Crate training is a hassle. While some dogs take to it like a fish to water, some have a harder time. Like oil and water, or, I don't know, spaghetti and peanut butter.
Anyway, the point is that some dogs and puppies are harder to crate train than others. Your fur baby might have separation anxiety that causes them to bark and whine when left alone, or even pee on the floor.
For these situations, we’ve listed the steps you need to take to crate train your dog.
On the other hand, some pet parents have a hard time reconciling with leaving a family member in a jail cell while they go to work. For pawrents like these, a shift in mindset must come way before the training begins.
In short, if you're not invested in crate training, how can you expect your dog to be?
Crate Training: A Mindset
The best dog parents can put themselves into the mind of their pets. Empathy is what separates a good dog owner from a great one. But, in some circumstances, we just can't fathom how our pets are feeling. This is especially true when it comes to crates and crate training.
For many pet parents, it can be jarring to put their baby into what they consider to be a cage. That logical leap isn’t hard to make, either. If you’ve rescued your dog, worrying that they might go back to that place mentally or emotionally is an understandable fear. But, in reality, a crate can be a comforting, personal space for a dog to escape the stresses of a new household, or help them understand the outside world.
“When used properly, crates create a den-like environment for a dog,” as an article in Wag! points out. The article goes on to note that when used improperly, crates can be abusive and create a feeling of anxiety and fear of the outside world in your dog. However, when used with love and in a fear free manner, not as a punishment, crates create a welcoming, safe environment where dogs love to be.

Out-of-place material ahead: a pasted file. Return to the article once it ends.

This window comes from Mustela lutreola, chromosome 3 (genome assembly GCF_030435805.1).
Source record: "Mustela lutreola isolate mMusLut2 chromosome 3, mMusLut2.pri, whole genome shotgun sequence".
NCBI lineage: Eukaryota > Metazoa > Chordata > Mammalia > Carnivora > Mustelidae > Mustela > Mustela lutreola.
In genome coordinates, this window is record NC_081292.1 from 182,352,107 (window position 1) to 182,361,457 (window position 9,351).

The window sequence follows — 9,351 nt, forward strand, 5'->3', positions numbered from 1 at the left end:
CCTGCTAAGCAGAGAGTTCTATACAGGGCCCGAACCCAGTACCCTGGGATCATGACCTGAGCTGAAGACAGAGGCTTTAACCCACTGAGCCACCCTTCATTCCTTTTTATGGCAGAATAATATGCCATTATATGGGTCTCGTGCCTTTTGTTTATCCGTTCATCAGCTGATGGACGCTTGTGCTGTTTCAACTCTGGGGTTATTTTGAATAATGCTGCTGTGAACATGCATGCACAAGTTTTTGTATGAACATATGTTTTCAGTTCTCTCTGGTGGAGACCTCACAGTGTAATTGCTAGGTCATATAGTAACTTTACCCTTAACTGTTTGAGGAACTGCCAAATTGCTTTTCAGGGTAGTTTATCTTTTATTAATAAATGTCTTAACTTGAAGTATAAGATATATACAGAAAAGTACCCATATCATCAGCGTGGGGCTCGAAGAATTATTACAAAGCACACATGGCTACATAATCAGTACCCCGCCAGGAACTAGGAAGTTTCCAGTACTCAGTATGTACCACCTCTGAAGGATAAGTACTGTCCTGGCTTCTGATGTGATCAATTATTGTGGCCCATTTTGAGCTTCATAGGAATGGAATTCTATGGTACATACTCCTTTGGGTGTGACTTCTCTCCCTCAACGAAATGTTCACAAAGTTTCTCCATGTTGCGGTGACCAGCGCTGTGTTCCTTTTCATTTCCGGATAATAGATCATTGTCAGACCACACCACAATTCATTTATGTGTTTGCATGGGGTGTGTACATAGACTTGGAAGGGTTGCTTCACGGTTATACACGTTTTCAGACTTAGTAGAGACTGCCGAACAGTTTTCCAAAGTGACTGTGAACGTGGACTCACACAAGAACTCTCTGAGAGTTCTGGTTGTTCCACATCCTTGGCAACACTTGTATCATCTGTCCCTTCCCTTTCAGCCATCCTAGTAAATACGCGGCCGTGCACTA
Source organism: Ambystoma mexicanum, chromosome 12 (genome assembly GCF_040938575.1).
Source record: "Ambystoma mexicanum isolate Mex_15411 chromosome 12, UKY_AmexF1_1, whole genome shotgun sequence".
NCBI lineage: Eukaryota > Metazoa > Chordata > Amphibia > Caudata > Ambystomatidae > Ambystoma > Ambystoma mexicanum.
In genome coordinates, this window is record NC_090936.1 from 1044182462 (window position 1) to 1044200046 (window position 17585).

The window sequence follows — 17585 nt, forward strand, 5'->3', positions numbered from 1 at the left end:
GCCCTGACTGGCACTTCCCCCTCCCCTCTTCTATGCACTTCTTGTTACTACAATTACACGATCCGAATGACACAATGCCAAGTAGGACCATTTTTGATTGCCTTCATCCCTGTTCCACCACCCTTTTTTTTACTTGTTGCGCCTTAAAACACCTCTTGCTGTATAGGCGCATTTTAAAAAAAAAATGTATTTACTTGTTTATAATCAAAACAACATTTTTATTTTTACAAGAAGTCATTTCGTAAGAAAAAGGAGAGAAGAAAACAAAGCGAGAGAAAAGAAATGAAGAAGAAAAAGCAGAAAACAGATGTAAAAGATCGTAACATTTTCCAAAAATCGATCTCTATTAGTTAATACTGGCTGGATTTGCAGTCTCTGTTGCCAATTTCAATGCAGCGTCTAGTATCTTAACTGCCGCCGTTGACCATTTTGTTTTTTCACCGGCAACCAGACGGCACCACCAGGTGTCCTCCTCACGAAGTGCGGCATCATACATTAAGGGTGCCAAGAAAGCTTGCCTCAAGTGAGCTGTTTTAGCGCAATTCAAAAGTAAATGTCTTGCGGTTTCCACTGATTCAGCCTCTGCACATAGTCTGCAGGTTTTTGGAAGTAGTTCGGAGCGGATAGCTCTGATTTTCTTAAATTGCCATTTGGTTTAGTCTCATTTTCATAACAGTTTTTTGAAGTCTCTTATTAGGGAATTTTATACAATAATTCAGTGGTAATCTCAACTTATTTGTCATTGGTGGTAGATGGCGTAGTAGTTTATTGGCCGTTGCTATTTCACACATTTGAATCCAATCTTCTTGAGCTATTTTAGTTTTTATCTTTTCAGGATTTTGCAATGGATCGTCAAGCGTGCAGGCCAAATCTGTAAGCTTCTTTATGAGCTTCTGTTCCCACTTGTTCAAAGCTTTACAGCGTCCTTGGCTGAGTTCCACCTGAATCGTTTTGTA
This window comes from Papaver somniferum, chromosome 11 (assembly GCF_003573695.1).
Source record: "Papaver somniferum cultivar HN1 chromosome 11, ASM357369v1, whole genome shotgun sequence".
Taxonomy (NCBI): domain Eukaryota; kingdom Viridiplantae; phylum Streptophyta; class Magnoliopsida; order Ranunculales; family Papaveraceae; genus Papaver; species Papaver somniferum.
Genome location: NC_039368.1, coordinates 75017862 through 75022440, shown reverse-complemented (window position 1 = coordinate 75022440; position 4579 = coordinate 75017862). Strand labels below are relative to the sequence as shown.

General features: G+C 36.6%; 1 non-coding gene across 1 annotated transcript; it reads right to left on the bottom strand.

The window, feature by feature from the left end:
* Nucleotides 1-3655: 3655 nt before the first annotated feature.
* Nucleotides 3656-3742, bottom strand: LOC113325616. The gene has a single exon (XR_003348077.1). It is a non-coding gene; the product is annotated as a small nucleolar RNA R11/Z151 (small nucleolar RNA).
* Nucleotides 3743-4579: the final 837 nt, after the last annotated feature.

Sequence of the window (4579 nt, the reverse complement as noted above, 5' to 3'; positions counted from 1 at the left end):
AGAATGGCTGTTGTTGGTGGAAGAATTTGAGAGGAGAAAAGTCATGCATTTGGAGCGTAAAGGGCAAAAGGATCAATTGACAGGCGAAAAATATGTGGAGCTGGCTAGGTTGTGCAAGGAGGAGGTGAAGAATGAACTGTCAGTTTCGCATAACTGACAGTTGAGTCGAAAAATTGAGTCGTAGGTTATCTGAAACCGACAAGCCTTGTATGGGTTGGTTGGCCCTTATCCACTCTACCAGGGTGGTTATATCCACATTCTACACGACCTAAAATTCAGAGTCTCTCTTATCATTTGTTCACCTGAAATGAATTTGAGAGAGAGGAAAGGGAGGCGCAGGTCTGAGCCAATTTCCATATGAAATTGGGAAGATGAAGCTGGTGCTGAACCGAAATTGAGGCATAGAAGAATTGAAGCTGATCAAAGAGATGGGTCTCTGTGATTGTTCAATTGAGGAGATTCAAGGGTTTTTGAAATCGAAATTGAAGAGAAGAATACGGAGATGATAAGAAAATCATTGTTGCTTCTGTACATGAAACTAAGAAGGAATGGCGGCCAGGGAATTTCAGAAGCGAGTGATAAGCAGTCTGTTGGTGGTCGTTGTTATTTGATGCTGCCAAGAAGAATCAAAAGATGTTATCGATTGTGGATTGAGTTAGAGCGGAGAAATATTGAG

Many organizations, PETA being the most outspoken on this topic, have argued that crate training a dog is akin to imprisoning them. However, this is not always the case.
Sure, some dogs don’t take well to crate training and that’s fine. But, trying it out definitely doesn’t hurt and, if it works, you’ll create a safe and comfortable place for your dog to rest at night, while you’re at work, or when they’ve had enough of your face kisses.
How to Start Crate Training Your Dog
Before we get into the steps, make sure that the crate is big enough for your dog to comfortably move around in. Dogs, like people, like to move out of uncomfortable positions, or after lying down in the same place for too long. Your dog should have enough room in their crate to do that.
There are many different types and styles to choose from, to pick one that you think will fit best with your home and your dog. A few more things from the American Humane Society, though:
- Never use the crate as a punishment.
- Don’t leave your dog in a crate for too long.
- Don’t crate puppies for more than three or four hours at a time.
- Crate your dog until you can trust them, then let them use it voluntarily.
Now, onto the steps.
Step 1: Introductions
Whether your dog is a puppy, a senior, or anything in between, they won’t know what to do if they’ve never encountered a crate before. Instead of placing them in a metal box hoping that they come to love it, slowly introduce them to the idea first.
Place the crate in an area of your home that you and your family frequent. Make the crate as inviting as possible by placing your dog’s favorite blanket or toys in it. Let your dog explore the crate voluntarily. Forcing them in will only cause anxiety. You can even take the door off if you’d like.
If your dog doesn’t naturally begin to lay in the crate, that’s perfectly normal. Though, it is going to take some extra work on your part. Coax your dog over and into the crate using a soothing, calm voice. Treats and food inside the crate are a great way to make the space inviting and create positive connotations as well.
Doing these few things should make your dog feel comfortable exploring and being inside of the crate. However, this could take a minute, or weeks. Be patient.